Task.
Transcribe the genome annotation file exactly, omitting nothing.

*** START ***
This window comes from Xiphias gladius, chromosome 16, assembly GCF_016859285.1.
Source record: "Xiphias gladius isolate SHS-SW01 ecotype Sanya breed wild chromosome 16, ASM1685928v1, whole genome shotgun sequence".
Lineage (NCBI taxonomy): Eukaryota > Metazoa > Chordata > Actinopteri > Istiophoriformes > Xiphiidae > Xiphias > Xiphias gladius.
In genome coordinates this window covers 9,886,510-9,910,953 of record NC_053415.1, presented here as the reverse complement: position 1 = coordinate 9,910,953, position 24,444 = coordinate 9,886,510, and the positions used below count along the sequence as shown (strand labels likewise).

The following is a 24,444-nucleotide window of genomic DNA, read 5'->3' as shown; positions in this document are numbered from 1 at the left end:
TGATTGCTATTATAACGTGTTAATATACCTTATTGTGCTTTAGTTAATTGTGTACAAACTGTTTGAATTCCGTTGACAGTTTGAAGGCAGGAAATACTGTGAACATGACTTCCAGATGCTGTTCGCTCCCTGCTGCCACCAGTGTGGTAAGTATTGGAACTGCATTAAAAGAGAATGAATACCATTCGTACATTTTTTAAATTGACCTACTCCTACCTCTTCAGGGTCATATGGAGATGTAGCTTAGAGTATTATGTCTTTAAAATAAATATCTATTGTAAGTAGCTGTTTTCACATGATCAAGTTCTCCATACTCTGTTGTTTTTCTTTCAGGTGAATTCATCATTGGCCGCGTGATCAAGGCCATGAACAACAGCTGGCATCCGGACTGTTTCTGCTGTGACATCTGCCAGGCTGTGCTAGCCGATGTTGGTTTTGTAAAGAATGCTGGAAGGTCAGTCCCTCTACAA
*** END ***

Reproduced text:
This window comes from Xiphias gladius, chromosome 16, assembly GCF_016859285.1.
Source record: "Xiphias gladius isolate SHS-SW01 ecotype Sanya breed wild chromosome 16, ASM1685928v1, whole genome shotgun sequence".
Lineage (NCBI taxonomy): Eukaryota > Metazoa > Chordata > Actinopteri > Istiophoriformes > Xiphiidae > Xiphias > Xiphias gladius.
In genome coordinates this window covers 9,886,510-9,910,953 of record NC_053415.1, presented here as the reverse complement: position 1 = coordinate 9,910,953, position 24,444 = coordinate 9,886,510, and the positions used below count along the sequence as shown (strand labels likewise).

The following is a 24,444-nucleotide window of genomic DNA, read 5'->3' as shown; positions in this document are numbered from 1 at the left end:
TGATTGCTATTATAACGTGTTAATATACCTTATTGTGCTTTAGTTAATTGTGTACAAACTGTTTGAATTCCGTTGACAGTTTGAAGGCAGGAAATACTGTGAACATGACTTCCAGATGCTGTTCGCTCCCTGCTGCCACCAGTGTGGTAAGTATTGGAACTGCATTAAAAGAGAATGAATACCATTCGTACATTTTTTAAATTGACCTACTCCTACCTCTTCAGGGTCATATGGAGATGTAGCTTAGAGTATTATGTCTTTAAAATAAATATCTATTGTAAGTAGCTGTTTTCACATGATCAAGTTCTCCATACTCTGTTGTTTTTCTTTCAGGTGAATTCATCATTGGCCGCGTGATCAAGGCCATGAACAACAGCTGGCATCCGGACTGTTTCTGCTGTGACATCTGCCAGGCTGTGCTAGCCGATGTTGGTTTTGTAAAGAATGCTGGAAGGTCAGTCCCTCTACAA